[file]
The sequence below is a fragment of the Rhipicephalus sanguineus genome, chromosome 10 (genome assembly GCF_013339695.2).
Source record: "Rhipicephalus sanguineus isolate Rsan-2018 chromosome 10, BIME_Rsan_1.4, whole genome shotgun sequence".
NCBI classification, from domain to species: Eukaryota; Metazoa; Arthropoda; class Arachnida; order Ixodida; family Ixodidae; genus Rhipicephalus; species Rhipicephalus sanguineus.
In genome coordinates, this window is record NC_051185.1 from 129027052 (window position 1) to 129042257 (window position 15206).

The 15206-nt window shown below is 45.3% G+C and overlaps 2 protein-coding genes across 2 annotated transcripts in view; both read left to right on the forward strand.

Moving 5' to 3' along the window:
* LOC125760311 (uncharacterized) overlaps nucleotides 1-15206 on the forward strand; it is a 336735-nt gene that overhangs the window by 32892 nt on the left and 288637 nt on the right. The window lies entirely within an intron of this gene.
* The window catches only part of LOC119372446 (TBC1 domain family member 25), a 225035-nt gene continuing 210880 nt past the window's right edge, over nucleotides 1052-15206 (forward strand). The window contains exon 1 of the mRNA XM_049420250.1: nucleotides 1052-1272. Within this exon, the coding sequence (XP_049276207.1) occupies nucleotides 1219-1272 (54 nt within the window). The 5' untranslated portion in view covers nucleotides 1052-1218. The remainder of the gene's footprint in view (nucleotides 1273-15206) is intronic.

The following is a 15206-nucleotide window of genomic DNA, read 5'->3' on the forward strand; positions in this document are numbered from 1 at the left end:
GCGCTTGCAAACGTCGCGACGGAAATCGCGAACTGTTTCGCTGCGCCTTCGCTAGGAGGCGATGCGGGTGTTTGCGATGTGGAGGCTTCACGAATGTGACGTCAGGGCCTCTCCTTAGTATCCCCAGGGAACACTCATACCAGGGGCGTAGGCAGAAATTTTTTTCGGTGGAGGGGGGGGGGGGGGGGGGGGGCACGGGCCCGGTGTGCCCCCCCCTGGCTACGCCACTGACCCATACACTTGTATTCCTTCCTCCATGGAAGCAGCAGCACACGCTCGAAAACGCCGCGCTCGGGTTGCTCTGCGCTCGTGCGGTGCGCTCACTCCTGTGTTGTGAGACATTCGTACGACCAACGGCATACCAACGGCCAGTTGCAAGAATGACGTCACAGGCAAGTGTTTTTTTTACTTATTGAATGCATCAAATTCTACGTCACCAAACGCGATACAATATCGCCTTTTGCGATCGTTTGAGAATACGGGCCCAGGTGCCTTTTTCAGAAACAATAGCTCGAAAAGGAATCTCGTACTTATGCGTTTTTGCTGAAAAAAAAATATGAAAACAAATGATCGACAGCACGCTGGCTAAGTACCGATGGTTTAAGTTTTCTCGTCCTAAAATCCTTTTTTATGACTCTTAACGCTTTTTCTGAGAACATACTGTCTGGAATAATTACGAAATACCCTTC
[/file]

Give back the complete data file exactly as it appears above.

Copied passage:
The sequence below is a fragment of the Rhipicephalus sanguineus genome, chromosome 10 (genome assembly GCF_013339695.2).
Source record: "Rhipicephalus sanguineus isolate Rsan-2018 chromosome 10, BIME_Rsan_1.4, whole genome shotgun sequence".
NCBI classification, from domain to species: Eukaryota; Metazoa; Arthropoda; class Arachnida; order Ixodida; family Ixodidae; genus Rhipicephalus; species Rhipicephalus sanguineus.
In genome coordinates, this window is record NC_051185.1 from 129027052 (window position 1) to 129042257 (window position 15206).

The 15206-nt window shown below is 45.3% G+C and overlaps 2 protein-coding genes across 2 annotated transcripts in view; both read left to right on the forward strand.

Moving 5' to 3' along the window:
* LOC125760311 (uncharacterized) overlaps nucleotides 1-15206 on the forward strand; it is a 336735-nt gene that overhangs the window by 32892 nt on the left and 288637 nt on the right. The window lies entirely within an intron of this gene.
* The window catches only part of LOC119372446 (TBC1 domain family member 25), a 225035-nt gene continuing 210880 nt past the window's right edge, over nucleotides 1052-15206 (forward strand). The window contains exon 1 of the mRNA XM_049420250.1: nucleotides 1052-1272. Within this exon, the coding sequence (XP_049276207.1) occupies nucleotides 1219-1272 (54 nt within the window). The 5' untranslated portion in view covers nucleotides 1052-1218. The remainder of the gene's footprint in view (nucleotides 1273-15206) is intronic.

The following is a 15206-nucleotide window of genomic DNA, read 5'->3' on the forward strand; positions in this document are numbered from 1 at the left end:
GCGCTTGCAAACGTCGCGACGGAAATCGCGAACTGTTTCGCTGCGCCTTCGCTAGGAGGCGATGCGGGTGTTTGCGATGTGGAGGCTTCACGAATGTGACGTCAGGGCCTCTCCTTAGTATCCCCAGGGAACACTCATACCAGGGGCGTAGGCAGAAATTTTTTTCGGTGGAGGGGGGGGGGGGGGGGGGGGGCACGGGCCCGGTGTGCCCCCCCCTGGCTACGCCACTGACCCATACACTTGTATTCCTTCCTCCATGGAAGCAGCAGCACACGCTCGAAAACGCCGCGCTCGGGTTGCTCTGCGCTCGTGCGGTGCGCTCACTCCTGTGTTGTGAGACATTCGTACGACCAACGGCATACCAACGGCCAGTTGCAAGAATGACGTCACAGGCAAGTGTTTTTTTTACTTATTGAATGCATCAAATTCTACGTCACCAAACGCGATACAATATCGCCTTTTGCGATCGTTTGAGAATACGGGCCCAGGTGCCTTTTTCAGAAACAATAGCTCGAAAAGGAATCTCGTACTTATGCGTTTTTGCTGAAAAAAAAATATGAAAACAAATGATCGACAGCACGCTGGCTAAGTACCGATGGTTTAAGTTTTCTCGTCCTAAAATCCTTTTTTATGACTCTTAACGCTTTTTCTGAGAACATACTGTCTGGAATAATTACGAAATACCCTTC